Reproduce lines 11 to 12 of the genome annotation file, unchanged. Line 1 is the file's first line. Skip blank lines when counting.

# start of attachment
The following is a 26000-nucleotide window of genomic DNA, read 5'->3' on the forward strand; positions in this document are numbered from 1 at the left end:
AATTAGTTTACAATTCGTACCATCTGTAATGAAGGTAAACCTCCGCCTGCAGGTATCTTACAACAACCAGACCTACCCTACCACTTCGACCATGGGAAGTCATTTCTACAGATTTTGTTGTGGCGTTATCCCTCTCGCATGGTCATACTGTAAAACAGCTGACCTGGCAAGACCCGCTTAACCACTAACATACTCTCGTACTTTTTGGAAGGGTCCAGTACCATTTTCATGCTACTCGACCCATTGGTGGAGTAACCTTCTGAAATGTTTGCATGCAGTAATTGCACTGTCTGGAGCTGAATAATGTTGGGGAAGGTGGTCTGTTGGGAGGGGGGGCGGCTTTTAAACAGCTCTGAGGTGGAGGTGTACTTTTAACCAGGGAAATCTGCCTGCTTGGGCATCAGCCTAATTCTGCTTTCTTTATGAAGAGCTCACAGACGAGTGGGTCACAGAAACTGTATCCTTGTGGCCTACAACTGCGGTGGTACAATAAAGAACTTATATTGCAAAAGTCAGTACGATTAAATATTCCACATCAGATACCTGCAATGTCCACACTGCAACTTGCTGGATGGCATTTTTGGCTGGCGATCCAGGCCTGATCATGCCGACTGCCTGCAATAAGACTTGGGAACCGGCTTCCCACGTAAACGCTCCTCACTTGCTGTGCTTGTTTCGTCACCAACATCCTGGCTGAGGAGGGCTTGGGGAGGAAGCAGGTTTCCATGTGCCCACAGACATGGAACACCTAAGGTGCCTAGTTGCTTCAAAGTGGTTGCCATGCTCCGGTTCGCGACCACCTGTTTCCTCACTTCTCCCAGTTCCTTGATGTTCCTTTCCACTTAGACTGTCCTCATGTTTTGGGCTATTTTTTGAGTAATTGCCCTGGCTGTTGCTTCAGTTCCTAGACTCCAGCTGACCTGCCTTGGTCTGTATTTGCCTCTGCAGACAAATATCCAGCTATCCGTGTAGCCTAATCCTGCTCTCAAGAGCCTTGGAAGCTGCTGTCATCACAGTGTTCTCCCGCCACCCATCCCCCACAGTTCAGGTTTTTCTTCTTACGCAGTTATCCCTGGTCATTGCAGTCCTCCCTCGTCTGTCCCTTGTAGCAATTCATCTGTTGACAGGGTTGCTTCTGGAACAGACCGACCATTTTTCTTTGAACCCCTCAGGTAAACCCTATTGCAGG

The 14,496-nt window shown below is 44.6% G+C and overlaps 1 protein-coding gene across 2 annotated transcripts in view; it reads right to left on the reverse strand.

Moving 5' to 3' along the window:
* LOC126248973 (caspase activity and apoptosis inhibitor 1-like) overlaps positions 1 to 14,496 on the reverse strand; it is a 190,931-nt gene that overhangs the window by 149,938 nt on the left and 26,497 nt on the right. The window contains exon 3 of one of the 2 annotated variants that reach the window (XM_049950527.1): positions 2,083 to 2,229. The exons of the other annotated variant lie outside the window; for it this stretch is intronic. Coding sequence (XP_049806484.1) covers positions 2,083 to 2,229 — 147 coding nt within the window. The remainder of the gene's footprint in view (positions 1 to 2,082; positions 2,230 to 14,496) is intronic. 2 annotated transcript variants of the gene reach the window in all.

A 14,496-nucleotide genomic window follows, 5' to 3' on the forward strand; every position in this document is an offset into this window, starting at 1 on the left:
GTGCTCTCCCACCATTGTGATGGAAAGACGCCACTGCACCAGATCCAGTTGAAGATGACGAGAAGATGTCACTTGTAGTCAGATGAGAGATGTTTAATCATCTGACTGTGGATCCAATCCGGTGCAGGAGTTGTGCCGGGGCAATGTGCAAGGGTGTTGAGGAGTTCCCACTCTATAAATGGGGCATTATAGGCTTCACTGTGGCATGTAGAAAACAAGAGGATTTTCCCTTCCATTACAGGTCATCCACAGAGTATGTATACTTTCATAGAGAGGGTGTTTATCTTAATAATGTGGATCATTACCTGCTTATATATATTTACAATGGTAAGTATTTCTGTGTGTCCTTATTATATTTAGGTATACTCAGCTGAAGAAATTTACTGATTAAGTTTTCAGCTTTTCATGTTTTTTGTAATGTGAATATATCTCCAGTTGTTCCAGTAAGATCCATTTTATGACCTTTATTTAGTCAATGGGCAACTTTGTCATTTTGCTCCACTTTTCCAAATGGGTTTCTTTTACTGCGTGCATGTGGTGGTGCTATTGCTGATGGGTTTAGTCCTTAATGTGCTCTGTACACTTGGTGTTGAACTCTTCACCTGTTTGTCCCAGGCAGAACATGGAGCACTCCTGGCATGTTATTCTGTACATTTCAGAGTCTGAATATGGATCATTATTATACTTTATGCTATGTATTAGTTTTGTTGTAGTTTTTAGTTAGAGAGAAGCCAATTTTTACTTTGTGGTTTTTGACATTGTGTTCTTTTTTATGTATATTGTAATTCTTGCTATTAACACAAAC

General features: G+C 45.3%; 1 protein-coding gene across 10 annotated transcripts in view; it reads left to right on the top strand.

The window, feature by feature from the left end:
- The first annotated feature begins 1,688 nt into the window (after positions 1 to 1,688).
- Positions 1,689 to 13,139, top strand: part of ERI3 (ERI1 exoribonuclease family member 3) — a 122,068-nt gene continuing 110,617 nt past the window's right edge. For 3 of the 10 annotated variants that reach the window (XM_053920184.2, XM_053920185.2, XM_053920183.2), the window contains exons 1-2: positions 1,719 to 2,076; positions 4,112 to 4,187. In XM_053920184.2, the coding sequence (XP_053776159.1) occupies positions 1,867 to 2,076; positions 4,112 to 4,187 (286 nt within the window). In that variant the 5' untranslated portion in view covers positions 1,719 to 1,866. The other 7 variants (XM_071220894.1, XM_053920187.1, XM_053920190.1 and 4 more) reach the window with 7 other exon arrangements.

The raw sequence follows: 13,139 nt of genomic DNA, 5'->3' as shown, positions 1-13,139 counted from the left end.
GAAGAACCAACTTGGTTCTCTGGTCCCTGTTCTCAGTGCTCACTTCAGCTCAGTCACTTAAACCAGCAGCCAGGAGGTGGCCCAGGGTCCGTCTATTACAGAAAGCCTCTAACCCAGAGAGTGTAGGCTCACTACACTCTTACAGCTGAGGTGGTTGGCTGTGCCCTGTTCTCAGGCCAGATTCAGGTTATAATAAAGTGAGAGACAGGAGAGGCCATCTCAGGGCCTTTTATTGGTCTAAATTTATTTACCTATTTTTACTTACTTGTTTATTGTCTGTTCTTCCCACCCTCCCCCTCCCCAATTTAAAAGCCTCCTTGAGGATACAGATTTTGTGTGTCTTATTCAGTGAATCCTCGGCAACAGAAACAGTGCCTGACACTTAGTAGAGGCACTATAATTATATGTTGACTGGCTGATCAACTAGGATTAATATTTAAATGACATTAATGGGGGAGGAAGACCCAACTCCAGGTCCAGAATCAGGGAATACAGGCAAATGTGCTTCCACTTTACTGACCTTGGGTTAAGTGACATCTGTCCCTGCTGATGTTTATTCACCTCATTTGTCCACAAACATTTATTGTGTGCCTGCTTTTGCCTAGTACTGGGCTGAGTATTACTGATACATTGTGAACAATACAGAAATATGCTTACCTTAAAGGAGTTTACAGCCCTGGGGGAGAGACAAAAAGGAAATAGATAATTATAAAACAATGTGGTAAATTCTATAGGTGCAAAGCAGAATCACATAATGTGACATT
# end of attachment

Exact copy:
- Positions 1,689 to 13,139, top strand: part of ERI3 (ERI1 exoribonuclease family member 3) — a 122,068-nt gene continuing 110,617 nt past the window's right edge. For 3 of the 10 annotated variants that reach the window (XM_053920184.2, XM_053920185.2, XM_053920183.2), the window contains exons 1-2: positions 1,719 to 2,076; positions 4,112 to 4,187. In XM_053920184.2, the coding sequence (XP_053776159.1) occupies positions 1,867 to 2,076; positions 4,112 to 4,187 (286 nt within the window). In that variant the 5' untranslated portion in view covers positions 1,719 to 1,866. The other 7 variants (XM_071220894.1, XM_053920187.1, XM_053920190.1 and 4 more) reach the window with 7 other exon arrangements.

The raw sequence follows: 13,139 nt of genomic DNA, 5'->3' as shown, positions 1-13,139 counted from the left end.